However, the updated roadmap states that the more efficient way to scale Ethereum is through L2 rollups. This is where EIP-4844 comes in.
EIP-4844 is also known as proto-Danksharding. The upcoming Ethereum upgrade will introduce a new way for rollups to add cheaper data to blocks.
It should be noted that L2 rollups like Optimism and Arbitrium have reduced gas fees on Ethereum. However, it is not rare to have gas fees above $1 per transaction on these rollups. Developers want to make gas fees on Ethereum rollups “as cheap as possible for users.”
Proto-Danksharding will introduce temporary data blobs to each block that will allow rollups to process transactions more cheaply.
As we know, rollups batch transactions off-chain and then post them on Ethereum in a compressed form to reduce the gas paid on each transaction. To prevent dishonest activities, rollup transaction data has to be available for honest actors to check whether the state of the transactions is correct. However, the history of transactions does not need to be available forever. It can be discarded after verification is complete.
Ethereum’s blog states:
The temporary data blobs that proto-Danksharding will introduce will store the history of roll-up transactions only for a fixed time period (1-3 months), after which it will be automatically deleted. A “prover” will have to challenge any dishonest transaction within this window.
Moreover, the data stored in the temporary data blobs will not be accessible by the Ethereum Virtual Machine (EVM). This means the EVM stores and processes less data resulting in lower gas fees.
According to Buterin, Ethereum will look to community projects to store the entire history of rollup transaction data.
Proto-Danksharding is only a stepping stone in order to reach the end game – Danksharding.
Think of Danksharding as proto-Danksharding on steroids. The temporary data blobs will increase from one per block in proto-Danksharding to 64 per block in Danksharding.
However, to get to this stage, there are several upgrades that Ethereum has to implement. According to the Ethereum website, Danksharding is “several years away,” while proto-Danksharding “should arrive relatively soon.”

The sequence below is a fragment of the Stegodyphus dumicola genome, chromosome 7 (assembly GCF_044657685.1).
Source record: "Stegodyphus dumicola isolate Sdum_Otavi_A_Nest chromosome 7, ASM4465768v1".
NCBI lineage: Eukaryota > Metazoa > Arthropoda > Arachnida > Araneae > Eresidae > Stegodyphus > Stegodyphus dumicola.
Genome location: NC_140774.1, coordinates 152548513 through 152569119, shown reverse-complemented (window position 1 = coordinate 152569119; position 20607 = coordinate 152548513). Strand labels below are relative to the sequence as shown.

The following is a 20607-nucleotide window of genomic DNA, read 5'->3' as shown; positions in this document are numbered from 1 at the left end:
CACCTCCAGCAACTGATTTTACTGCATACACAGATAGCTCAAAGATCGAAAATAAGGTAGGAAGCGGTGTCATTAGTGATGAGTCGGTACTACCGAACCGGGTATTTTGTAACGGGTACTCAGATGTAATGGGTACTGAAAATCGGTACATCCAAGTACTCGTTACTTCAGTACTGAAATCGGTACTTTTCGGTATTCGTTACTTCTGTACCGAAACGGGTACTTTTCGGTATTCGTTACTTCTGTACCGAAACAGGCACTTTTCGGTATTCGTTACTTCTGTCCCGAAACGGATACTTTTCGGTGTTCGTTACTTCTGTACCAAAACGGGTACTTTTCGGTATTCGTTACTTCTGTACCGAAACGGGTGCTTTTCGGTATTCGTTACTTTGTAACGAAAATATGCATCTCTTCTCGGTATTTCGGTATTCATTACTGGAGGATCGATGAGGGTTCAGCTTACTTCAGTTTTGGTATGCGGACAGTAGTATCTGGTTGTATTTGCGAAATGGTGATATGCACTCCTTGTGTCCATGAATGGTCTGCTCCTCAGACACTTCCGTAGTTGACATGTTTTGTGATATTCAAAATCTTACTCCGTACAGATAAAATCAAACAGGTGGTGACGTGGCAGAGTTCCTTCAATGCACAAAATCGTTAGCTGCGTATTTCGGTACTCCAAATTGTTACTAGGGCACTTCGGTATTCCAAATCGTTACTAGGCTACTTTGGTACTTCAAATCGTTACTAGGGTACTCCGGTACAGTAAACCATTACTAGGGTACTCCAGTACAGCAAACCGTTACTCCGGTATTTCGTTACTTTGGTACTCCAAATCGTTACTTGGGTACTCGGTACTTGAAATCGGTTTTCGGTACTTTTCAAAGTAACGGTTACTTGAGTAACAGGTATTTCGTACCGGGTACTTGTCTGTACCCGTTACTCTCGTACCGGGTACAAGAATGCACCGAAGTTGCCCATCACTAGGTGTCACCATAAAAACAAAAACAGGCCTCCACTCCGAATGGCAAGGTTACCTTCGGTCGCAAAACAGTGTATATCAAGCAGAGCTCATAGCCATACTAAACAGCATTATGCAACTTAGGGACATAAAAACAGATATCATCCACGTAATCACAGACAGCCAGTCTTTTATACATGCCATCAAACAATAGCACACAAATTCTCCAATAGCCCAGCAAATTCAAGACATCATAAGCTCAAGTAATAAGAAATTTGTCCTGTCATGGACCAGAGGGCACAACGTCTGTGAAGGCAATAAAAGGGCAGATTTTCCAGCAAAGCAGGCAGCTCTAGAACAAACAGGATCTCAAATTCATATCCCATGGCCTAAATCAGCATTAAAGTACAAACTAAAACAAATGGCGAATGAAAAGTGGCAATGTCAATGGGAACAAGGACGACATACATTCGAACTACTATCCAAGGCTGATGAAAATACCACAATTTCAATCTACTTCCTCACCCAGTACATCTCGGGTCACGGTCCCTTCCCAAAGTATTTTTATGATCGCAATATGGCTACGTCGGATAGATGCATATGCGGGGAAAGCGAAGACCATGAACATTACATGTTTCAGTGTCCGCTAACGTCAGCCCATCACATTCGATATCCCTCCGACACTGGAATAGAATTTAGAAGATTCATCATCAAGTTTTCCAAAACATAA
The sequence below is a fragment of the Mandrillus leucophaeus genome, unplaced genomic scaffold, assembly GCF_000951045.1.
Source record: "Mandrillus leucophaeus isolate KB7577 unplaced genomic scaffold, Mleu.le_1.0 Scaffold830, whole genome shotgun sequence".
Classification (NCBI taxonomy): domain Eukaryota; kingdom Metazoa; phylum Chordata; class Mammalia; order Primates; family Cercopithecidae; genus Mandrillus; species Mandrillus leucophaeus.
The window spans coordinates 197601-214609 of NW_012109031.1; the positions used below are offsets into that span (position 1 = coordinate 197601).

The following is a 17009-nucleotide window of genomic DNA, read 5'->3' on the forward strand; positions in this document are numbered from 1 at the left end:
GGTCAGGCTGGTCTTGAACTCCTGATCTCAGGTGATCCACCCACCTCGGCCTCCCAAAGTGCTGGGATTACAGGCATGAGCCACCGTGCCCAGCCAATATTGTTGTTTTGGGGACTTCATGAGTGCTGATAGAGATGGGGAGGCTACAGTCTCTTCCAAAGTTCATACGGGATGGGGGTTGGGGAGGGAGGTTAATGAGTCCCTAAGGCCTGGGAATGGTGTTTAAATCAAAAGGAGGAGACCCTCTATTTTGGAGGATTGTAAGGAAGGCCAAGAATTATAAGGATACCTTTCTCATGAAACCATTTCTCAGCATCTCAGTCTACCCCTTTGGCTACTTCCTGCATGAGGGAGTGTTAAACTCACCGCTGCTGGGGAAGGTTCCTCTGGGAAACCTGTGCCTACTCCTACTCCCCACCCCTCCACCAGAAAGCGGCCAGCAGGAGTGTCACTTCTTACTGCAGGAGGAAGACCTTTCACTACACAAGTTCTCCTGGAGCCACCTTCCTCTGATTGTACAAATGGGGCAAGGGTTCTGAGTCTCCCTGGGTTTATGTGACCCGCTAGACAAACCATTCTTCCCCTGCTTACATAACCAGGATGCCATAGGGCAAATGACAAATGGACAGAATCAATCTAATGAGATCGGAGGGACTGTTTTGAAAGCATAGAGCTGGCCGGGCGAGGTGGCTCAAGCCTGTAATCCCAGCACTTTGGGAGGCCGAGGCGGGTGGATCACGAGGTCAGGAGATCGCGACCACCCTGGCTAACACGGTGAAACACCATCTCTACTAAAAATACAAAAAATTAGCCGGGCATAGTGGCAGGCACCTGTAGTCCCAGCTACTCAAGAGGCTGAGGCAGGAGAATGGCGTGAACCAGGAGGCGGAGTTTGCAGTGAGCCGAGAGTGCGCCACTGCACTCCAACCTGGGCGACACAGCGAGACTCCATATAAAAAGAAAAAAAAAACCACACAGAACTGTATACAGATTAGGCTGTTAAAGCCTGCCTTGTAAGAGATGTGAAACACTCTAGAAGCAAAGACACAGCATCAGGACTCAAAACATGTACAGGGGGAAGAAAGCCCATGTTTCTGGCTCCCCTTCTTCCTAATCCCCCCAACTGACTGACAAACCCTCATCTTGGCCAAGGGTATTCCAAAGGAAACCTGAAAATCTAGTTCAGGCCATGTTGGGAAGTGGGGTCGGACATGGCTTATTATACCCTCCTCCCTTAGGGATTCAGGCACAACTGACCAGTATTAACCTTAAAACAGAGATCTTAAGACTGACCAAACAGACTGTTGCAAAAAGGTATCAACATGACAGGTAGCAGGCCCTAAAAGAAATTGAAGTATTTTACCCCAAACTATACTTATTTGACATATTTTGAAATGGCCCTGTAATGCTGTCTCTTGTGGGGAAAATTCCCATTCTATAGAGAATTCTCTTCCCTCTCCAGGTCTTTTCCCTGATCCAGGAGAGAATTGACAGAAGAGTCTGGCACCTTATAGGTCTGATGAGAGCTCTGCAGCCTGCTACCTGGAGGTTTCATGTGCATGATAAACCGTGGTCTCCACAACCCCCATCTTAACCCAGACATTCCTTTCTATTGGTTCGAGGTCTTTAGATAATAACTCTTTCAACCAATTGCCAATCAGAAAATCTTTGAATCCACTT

If we learned anything from The Merge is that Ethereum upgrades tend to take longer than expected to implement. This is because of the arduous testing and planning that developers run to ensure that upgrades are implemented as smoothly as possible. There are billions of dollars and millions of users at stake.
The road ahead is no different. There is no blueprint for most of these upgrades as it has never been done before. In a blog post about Ethereum’s roadmap, Buterin noted the path ahead as “challenging” and called for the need for “intense coordination.”
Listing L2 scaling, smart wallet transition, and privacy transition as Ethereum’s long-term goals, Buterin explained:
There is optimism and confidence within the Ethereum community. The “non-eventful” Merge in 2022 highlighted the efficiency of the work of Ethereum developers, given how smoothly Ethereum’s biggest upgrade to date went.
For now, we patiently await the day when Ethereum gas fees become cheap enough to compete with traditional finance.
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Mensholong Lepcha is a financial journalist specializing in cryptocurrencies and global equity markets. He has worked for reputed firms such as Reuters and Capital.com. Fascinated with blockchain technology, NFTs, and the contrarian school of investing, Mensholong has expertise in analyzing tokenomics, price movement, and technical details of Bitcoin, Ethereum, and other blockchain networks. He has also written articles on a wide range of financial topics including commodities, forex, central bank monetary policies, and other economic news.